Telstra-owned Belong accelerated plans to switch to a fully digital customer support model after COVID-19 slashed the capacity of its contact centres and caused 11,000 unanswered requests to pile up.
Head of social media & digital content, Dion Van de Kamp, told Customer Contact Week A/NZ that a move to fully digitised support was already on the cards, forming part of Belong’s “strategic ambition”.
“COVID-19 just sped up the process,” he said.
The company has support teams in Melbourne and overseas.
While the Melbourne-based teams moved to a work-from-home arrangement, which already existed, “85 percent of our customer service workforce overseas weren't able to work anymore,” Van de Kamp said.
Support requests quickly ballooned, which led Belong to adjust its Australian operations.
“I think at our worst we had about 11,000 requests that needed attention at any given time,” Van de Kamp said.
“We made the call really early on to stop selling to most of our new customers, and we asked our Australian partner TSA to switch completely to service mode, which enabled us to really quickly focus all of our efforts on serving our existing customers.
“The other decision we made pretty quickly was ... to go digital
“We did manage to get our service levels back to normal after a week by doing a few things which are mostly around self-service, a chatbot, and deflections.”
Van de Kamp said the company saw a fully digital operation as a way to handle and triage the volume of support requests, given it was down on staff.
“We knew that we wouldn't be able to reply to every customer, so we needed a lot of low-effort ways to handle our backlog but without causing additional pain,” he said.
“We didn't want to just bombard [customers] with self service articles and create extra pain further down the line.
“But our backlogs and service levels wouldn't be where they are today without some of that triaging and deflection.”
Customers that look for support on Belong’s page are now directed to a chatbot in the first instance, which is powered by Zendesk software.
“The chatbot started solving tickets for us literally without any effort at all or build-time,” Van de Kamp said.
“The AI is improving every month. At the moment the chatbot is doing the equivalent work of almost three agents, and that's without investing any time into it at all. It's getting better every month without us building any extra knowledge into it.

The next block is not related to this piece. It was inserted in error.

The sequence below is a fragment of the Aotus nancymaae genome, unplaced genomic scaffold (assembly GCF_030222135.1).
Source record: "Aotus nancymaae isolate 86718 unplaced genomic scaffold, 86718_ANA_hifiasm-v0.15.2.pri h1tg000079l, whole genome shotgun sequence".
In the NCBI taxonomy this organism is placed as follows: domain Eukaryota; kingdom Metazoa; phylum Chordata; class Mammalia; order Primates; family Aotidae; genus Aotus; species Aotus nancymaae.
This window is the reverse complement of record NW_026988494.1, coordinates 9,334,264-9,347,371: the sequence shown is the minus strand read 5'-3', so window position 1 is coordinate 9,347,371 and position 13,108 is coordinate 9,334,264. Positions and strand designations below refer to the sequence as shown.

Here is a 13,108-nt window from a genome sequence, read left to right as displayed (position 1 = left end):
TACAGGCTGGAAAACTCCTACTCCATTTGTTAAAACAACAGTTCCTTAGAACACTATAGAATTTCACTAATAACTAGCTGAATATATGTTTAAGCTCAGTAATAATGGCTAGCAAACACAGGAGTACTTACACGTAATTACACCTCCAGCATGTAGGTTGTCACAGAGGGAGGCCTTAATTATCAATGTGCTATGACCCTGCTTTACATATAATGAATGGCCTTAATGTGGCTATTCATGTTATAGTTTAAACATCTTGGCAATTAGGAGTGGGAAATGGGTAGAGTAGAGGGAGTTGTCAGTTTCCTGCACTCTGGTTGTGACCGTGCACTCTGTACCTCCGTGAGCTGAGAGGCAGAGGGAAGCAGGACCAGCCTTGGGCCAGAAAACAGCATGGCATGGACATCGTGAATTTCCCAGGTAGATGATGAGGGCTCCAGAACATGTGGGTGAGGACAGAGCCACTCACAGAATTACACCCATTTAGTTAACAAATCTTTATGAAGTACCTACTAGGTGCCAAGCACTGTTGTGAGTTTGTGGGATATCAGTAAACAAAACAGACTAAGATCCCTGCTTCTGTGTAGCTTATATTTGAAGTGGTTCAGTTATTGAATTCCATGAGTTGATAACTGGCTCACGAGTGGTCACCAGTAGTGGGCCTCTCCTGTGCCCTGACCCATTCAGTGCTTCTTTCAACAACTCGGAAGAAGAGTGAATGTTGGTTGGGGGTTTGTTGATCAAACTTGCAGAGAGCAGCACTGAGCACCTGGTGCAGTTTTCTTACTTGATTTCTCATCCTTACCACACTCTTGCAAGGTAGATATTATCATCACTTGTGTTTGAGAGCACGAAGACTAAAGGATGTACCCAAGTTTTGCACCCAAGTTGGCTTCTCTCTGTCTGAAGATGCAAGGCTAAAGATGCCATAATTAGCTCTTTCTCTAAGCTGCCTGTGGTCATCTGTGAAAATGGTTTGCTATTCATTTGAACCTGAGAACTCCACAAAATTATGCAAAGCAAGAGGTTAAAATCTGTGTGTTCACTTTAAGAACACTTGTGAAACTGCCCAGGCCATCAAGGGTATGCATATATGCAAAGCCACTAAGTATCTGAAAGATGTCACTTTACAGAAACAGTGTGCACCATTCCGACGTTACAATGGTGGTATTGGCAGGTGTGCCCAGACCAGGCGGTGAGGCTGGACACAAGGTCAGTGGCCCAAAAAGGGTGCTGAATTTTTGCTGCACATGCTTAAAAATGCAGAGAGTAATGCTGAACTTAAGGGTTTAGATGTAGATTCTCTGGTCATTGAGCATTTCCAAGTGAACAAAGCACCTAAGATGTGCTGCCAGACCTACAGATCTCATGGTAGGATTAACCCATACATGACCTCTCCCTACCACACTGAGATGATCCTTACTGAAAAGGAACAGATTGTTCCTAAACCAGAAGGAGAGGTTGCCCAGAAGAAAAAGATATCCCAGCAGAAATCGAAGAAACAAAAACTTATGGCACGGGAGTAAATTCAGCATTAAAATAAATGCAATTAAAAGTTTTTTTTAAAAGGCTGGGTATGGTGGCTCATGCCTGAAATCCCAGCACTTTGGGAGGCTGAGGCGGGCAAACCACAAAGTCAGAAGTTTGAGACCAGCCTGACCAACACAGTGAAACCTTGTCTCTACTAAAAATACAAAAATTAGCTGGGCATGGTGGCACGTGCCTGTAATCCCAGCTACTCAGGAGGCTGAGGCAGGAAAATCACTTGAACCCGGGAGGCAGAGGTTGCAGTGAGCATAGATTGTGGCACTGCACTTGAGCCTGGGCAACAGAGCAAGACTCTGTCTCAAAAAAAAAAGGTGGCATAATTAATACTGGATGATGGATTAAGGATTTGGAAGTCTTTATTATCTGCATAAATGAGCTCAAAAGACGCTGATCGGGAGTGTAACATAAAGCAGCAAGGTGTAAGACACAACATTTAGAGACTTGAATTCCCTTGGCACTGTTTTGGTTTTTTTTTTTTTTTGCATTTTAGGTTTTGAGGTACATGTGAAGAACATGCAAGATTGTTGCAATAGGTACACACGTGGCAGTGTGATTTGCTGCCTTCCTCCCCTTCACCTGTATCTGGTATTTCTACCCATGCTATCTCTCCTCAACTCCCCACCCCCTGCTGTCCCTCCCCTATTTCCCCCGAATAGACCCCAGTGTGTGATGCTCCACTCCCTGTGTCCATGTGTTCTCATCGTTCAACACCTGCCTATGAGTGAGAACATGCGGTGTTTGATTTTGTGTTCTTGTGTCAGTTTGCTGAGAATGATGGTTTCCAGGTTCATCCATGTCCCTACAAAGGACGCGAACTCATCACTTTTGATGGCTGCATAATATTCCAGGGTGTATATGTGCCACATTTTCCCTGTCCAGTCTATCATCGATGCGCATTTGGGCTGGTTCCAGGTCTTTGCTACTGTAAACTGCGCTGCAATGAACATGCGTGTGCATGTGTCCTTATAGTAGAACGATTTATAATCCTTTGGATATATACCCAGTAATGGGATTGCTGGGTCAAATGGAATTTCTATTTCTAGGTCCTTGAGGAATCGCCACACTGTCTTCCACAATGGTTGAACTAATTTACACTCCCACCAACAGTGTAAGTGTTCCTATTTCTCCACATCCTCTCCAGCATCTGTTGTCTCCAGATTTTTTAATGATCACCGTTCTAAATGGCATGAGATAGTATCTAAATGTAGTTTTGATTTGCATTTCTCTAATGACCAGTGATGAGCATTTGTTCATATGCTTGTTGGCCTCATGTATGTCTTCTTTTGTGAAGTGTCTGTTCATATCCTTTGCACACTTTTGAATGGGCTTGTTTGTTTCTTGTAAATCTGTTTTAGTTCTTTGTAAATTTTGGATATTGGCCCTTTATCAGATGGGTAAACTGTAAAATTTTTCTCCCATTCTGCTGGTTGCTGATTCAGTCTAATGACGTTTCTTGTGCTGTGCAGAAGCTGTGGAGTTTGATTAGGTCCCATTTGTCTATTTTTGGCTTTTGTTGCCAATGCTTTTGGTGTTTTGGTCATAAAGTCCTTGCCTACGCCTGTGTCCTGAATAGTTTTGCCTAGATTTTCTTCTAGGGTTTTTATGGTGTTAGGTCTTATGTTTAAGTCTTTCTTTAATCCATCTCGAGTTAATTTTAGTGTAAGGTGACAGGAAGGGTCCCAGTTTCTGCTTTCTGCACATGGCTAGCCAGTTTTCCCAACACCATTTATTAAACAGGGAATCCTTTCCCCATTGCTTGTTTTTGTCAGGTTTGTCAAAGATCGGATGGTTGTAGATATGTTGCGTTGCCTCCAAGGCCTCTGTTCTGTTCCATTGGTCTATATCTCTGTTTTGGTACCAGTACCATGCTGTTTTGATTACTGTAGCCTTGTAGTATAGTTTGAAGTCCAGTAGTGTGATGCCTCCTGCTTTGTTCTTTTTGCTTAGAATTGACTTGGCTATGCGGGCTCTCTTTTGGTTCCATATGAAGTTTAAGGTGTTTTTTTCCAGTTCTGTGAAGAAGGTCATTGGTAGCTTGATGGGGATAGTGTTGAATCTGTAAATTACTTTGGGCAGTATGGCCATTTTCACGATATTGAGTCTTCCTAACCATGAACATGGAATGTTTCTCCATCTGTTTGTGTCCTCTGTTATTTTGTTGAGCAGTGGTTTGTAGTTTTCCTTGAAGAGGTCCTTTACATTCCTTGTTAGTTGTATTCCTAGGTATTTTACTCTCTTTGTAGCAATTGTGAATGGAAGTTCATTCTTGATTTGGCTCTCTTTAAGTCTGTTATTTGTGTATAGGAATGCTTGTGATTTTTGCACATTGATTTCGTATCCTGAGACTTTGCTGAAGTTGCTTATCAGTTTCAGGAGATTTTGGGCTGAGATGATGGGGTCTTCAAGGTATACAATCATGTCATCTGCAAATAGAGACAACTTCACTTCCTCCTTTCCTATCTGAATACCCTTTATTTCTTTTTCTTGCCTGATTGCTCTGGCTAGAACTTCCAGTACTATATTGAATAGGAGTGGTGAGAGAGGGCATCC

“That cost saving of three agents is great, but I think the real value lies in all of those customers it is helping.
“Those customers aren't waiting days for a reply. They are getting the answer instantly and going back on with their day.”
Certain customer service requests, such as financial hardship and service outages, are recognised and escalated internally.
“The second thing we built were priorities and some skills-based routing rules,” Van de Kamp said.
“We acknowledged early on that we can't reply to all customers so we needed to find those ones that really needed us urgently.
“People without a working service, people with financial hardship or anything else that's urgent, we really needed to rise to the top.”
The company is also using software to recognise problems across subsets of users, and then to reply to those customers “en masse”.
“[We can] see trends quickly, organise requests into different buckets, and deflect different cases down to really micro levels,” Van de Kamp said.
“We’re not giving broad robot answers. We’re creating fairly ‘micro’ responses, but replying to hundreds of people at a time.
“That just helped us make sure that our human time was spent with the customers that really needed that extra level of care and attention.”
Van de Kamp said that one advantage of moving to a full digital support operation is that it reduces pressure in interactions, affording agents time to seek out answers internally and respond appropriately.
He also said that the systems put in place would now be refined, though he noted the company had taken the approach of not implementing software that would require a great deal of rework following the “initial scramble” to implement it.
“Through the crisis we really didn't want to scramble and do things that were going to cause more pain or things that we had to undo and reverse, or have to pivot too many times [from],” he said.
“For us it was really about staying true to our strategy, making sure that everything was reprioritised and able to be brought forward.”